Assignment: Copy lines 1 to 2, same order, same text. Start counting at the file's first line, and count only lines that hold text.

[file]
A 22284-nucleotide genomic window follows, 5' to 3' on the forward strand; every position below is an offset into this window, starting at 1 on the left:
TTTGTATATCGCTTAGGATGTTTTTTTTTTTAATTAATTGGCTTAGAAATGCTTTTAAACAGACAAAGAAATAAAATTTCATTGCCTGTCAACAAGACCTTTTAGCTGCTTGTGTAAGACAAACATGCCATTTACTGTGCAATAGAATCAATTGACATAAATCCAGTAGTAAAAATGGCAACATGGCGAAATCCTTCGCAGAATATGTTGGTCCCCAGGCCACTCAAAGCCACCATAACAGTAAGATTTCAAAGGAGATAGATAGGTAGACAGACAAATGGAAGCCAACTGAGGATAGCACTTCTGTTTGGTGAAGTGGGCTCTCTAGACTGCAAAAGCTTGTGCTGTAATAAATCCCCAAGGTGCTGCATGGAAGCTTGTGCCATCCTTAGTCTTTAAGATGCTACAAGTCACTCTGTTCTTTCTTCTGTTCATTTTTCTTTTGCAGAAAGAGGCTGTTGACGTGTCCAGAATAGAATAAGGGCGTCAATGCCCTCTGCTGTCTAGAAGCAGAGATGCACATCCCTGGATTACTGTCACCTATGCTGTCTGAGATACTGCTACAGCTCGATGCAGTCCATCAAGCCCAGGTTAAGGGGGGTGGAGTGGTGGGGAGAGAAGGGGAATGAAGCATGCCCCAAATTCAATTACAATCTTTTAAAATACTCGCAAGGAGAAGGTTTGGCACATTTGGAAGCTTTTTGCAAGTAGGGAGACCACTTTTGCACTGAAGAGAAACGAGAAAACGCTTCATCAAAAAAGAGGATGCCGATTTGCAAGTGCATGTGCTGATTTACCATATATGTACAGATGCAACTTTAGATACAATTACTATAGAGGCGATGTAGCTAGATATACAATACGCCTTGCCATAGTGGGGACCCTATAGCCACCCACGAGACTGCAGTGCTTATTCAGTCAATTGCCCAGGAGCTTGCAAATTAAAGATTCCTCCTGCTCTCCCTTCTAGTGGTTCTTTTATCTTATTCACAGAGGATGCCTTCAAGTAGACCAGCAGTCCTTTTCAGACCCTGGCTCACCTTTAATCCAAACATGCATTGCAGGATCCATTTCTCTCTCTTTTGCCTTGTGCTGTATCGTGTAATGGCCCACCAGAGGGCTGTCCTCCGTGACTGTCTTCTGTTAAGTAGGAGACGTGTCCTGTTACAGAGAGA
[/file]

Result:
A 22284-nucleotide genomic window follows, 5' to 3' on the forward strand; every position below is an offset into this window, starting at 1 on the left:
TTTGTATATCGCTTAGGATGTTTTTTTTTTTAATTAATTGGCTTAGAAATGCTTTTAAACAGACAAAGAAATAAAATTTCATTGCCTGTCAACAAGACCTTTTAGCTGCTTGTGTAAGACAAACATGCCATTTACTGTGCAATAGAATCAATTGACATAAATCCAGTAGTAAAAATGGCAACATGGCGAAATCCTTCGCAGAATATGTTGGTCCCCAGGCCACTCAAAGCCACCATAACAGTAAGATTTCAAAGGAGATAGATAGGTAGACAGACAAATGGAAGCCAACTGAGGATAGCACTTCTGTTTGGTGAAGTGGGCTCTCTAGACTGCAAAAGCTTGTGCTGTAATAAATCCCCAAGGTGCTGCATGGAAGCTTGTGCCATCCTTAGTCTTTAAGATGCTACAAGTCACTCTGTTCTTTCTTCTGTTCATTTTTCTTTTGCAGAAAGAGGCTGTTGACGTGTCCAGAATAGAATAAGGGCGTCAATGCCCTCTGCTGTCTAGAAGCAGAGATGCACATCCCTGGATTACTGTCACCTATGCTGTCTGAGATACTGCTACAGCTCGATGCAGTCCATCAAGCCCAGGTTAAGGGGGGTGGAGTGGTGGGGAGAGAAGGGGAATGAAGCATGCCCCAAATTCAATTACAATCTTTTAAAATACTCGCAAGGAGAAGGTTTGGCACATTTGGAAGCTTTTTGCAAGTAGGGAGACCACTTTTGCACTGAAGAGAAACGAGAAAACGCTTCATCAAAAAAGAGGATGCCGATTTGCAAGTGCATGTGCTGATTTACCATATATGTACAGATGCAACTTTAGATACAATTACTATAGAGGCGATGTAGCTAGATATACAATACGCCTTGCCATAGTGGGGACCCTATAGCCACCCACGAGACTGCAGTGCTTATTCAGTCAATTGCCCAGGAGCTTGCAAATTAAAGATTCCTCCTGCTCTCCCTTCTAGTGGTTCTTTTATCTTATTCACAGAGGATGCCTTCAAGTAGACCAGCAGTCCTTTTCAGACCCTGGCTCACCTTTAATCCAAACATGCATTGCAGGATCCATTTCTCTCTCTTTTGCCTTGTGCTGTATCGTGTAATGGCCCACCAGAGGGCTGTCCTCCGTGACTGTCTTCTGTTAAGTAGGAGACGTGTCCTGTTACAGAGAGA